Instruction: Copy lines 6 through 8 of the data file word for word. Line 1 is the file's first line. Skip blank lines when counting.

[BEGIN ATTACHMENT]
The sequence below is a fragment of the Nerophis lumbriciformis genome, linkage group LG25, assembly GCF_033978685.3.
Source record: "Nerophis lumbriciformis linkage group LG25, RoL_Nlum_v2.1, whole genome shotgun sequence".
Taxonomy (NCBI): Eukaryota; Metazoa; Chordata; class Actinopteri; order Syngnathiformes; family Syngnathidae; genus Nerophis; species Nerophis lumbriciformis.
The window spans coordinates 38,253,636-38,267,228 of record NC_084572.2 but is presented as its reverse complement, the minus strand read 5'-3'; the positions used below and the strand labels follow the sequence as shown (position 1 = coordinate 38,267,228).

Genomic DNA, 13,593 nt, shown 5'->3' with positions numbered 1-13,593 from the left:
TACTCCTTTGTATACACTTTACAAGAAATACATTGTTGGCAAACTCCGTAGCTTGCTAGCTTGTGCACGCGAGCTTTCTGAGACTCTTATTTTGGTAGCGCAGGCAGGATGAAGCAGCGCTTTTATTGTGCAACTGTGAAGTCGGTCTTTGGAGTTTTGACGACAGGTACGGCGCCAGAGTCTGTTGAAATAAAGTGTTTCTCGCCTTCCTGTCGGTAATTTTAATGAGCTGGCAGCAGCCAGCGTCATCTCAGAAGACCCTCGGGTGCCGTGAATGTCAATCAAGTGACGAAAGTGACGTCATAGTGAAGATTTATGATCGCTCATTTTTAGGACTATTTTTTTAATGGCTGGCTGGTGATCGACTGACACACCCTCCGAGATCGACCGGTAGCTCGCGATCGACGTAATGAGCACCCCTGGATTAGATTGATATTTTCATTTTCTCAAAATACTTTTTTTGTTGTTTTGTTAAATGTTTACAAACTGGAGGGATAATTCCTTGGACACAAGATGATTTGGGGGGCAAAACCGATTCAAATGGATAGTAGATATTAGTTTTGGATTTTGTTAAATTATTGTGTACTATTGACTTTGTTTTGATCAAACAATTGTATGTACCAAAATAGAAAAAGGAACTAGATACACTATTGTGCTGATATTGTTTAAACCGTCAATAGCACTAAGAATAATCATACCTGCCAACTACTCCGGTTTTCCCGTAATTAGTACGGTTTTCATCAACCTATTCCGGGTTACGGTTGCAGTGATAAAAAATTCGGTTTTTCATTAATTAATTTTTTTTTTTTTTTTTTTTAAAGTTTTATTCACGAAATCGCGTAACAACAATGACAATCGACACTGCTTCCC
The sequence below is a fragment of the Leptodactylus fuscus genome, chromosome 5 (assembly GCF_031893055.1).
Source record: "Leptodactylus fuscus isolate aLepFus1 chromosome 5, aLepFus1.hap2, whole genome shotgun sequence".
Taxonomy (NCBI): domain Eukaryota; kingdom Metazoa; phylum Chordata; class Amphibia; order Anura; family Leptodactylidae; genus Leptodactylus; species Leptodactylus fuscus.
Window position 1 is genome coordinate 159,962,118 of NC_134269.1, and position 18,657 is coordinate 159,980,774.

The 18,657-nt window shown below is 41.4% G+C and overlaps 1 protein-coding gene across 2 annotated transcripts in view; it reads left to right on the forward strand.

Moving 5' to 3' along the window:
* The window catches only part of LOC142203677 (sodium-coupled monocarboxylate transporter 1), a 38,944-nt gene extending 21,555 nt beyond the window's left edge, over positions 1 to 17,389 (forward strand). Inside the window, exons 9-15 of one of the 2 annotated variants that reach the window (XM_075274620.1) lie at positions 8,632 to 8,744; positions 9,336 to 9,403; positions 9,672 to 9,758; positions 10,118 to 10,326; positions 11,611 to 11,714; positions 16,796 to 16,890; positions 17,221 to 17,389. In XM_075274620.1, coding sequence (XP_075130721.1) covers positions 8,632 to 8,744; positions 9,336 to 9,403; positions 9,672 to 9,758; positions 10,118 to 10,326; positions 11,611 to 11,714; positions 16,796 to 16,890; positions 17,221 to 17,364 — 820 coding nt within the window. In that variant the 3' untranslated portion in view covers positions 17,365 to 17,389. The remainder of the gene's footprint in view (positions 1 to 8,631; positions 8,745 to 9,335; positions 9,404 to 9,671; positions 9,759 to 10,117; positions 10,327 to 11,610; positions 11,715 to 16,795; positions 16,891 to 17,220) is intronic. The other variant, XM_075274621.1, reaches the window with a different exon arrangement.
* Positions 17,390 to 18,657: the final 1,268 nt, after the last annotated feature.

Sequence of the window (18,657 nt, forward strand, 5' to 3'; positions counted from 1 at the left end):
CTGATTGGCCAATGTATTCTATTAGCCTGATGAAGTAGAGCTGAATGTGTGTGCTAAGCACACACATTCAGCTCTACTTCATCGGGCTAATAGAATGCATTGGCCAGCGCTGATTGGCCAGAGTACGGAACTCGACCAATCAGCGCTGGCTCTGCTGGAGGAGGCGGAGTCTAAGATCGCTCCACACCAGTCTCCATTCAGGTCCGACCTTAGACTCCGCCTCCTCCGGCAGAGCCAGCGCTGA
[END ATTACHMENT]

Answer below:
TACTCCTTTGTATACACTTTACAAGAAATACATTGTTGGCAAACTCCGTAGCTTGCTAGCTTGTGCACGCGAGCTTTCTGAGACTCTTATTTTGGTAGCGCAGGCAGGATGAAGCAGCGCTTTTATTGTGCAACTGTGAAGTCGGTCTTTGGAGTTTTGACGACAGGTACGGCGCCAGAGTCTGTTGAAATAAAGTGTTTCTCGCCTTCCTGTCGGTAATTTTAATGAGCTGGCAGCAGCCAGCGTCATCTCAGAAGACCCTCGGGTGCCGTGAATGTCAATCAAGTGACGAAAGTGACGTCATAGTGAAGATTTATGATCGCTCATTTTTAGGACTATTTTTTTAATGGCTGGCTGGTGATCGACTGACACACCCTCCGAGATCGACCGGTAGCTCGCGATCGACGTAATGAGCACCCCTGGATTAGATTGATATTTTCATTTTCTCAAAATACTTTTTTTGTTGTTTTGTTAAATGTTTACAAACTGGAGGGATAATTCCTTGGACACAAGATGATTTGGGGGGCAAAACCGATTCAAATGGATAGTAGATATTAGTTTTGGATTTTGTTAAATTATTGTGTACTATTGACTTTGTTTTGATCAAACAATTGTATGTACCAAAATAGAAAAAGGAACTAGATACACTATTGTGCTGATATTGTTTAAACCGTCAATAGCACTAAGAATAATCATACCTGCCAACTACTCCGGTTTTCCCGTAATTAGTACGGTTTTCATCAACCTATTCCGGGTTACGGTTGCAGTGATAAAAAATTCGGTTTTTCATTAATTAATTTTTTTTTTTTTTTTTTTTAAAGTTTTATTCACGAAATCGCGTAACAACAATGACAATCGACACTGCTTCCC
The sequence below is a fragment of the Leptodactylus fuscus genome, chromosome 5 (assembly GCF_031893055.1).
Source record: "Leptodactylus fuscus isolate aLepFus1 chromosome 5, aLepFus1.hap2, whole genome shotgun sequence".